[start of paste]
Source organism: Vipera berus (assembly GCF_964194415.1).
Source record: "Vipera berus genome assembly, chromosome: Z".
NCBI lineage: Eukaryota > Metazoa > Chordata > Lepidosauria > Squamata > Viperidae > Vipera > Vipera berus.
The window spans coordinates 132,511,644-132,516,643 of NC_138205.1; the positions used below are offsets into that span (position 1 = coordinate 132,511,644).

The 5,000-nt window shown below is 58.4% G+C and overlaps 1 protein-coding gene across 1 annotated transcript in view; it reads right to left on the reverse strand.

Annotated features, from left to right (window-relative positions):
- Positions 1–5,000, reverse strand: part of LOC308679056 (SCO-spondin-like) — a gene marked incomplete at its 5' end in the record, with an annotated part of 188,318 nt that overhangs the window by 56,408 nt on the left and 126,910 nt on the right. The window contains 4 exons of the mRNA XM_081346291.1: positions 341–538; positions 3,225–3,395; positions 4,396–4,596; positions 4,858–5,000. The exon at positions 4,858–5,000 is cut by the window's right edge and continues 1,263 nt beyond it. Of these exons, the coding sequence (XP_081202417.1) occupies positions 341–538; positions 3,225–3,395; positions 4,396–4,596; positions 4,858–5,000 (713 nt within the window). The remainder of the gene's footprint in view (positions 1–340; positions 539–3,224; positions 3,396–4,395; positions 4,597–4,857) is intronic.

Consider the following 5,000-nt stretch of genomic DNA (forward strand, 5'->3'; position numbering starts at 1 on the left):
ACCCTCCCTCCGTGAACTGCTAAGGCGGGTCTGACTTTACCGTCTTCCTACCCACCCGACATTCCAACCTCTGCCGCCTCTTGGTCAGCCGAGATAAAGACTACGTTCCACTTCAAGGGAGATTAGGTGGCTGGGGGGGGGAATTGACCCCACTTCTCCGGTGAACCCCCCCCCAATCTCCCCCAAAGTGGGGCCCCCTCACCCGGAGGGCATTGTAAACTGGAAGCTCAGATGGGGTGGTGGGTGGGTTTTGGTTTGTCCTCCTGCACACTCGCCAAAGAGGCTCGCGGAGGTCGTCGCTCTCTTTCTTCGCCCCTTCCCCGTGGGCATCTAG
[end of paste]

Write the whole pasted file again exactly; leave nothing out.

Source organism: Vipera berus (assembly GCF_964194415.1).
Source record: "Vipera berus genome assembly, chromosome: Z".
NCBI lineage: Eukaryota > Metazoa > Chordata > Lepidosauria > Squamata > Viperidae > Vipera > Vipera berus.
The window spans coordinates 132,511,644-132,516,643 of NC_138205.1; the positions used below are offsets into that span (position 1 = coordinate 132,511,644).

The 5,000-nt window shown below is 58.4% G+C and overlaps 1 protein-coding gene across 1 annotated transcript in view; it reads right to left on the reverse strand.

Annotated features, from left to right (window-relative positions):
- Positions 1–5,000, reverse strand: part of LOC308679056 (SCO-spondin-like) — a gene marked incomplete at its 5' end in the record, with an annotated part of 188,318 nt that overhangs the window by 56,408 nt on the left and 126,910 nt on the right. The window contains 4 exons of the mRNA XM_081346291.1: positions 341–538; positions 3,225–3,395; positions 4,396–4,596; positions 4,858–5,000. The exon at positions 4,858–5,000 is cut by the window's right edge and continues 1,263 nt beyond it. Of these exons, the coding sequence (XP_081202417.1) occupies positions 341–538; positions 3,225–3,395; positions 4,396–4,596; positions 4,858–5,000 (713 nt within the window). The remainder of the gene's footprint in view (positions 1–340; positions 539–3,224; positions 3,396–4,395; positions 4,597–4,857) is intronic.

Consider the following 5,000-nt stretch of genomic DNA (forward strand, 5'->3'; position numbering starts at 1 on the left):
ACCCTCCCTCCGTGAACTGCTAAGGCGGGTCTGACTTTACCGTCTTCCTACCCACCCGACATTCCAACCTCTGCCGCCTCTTGGTCAGCCGAGATAAAGACTACGTTCCACTTCAAGGGAGATTAGGTGGCTGGGGGGGGGAATTGACCCCACTTCTCCGGTGAACCCCCCCCCAATCTCCCCCAAAGTGGGGCCCCCTCACCCGGAGGGCATTGTAAACTGGAAGCTCAGATGGGGTGGTGGGTGGGTTTTGGTTTGTCCTCCTGCACACTCGCCAAAGAGGCTCGCGGAGGTCGTCGCTCTCTTTCTTCGCCCCTTCCCCGTGGGCATCTAG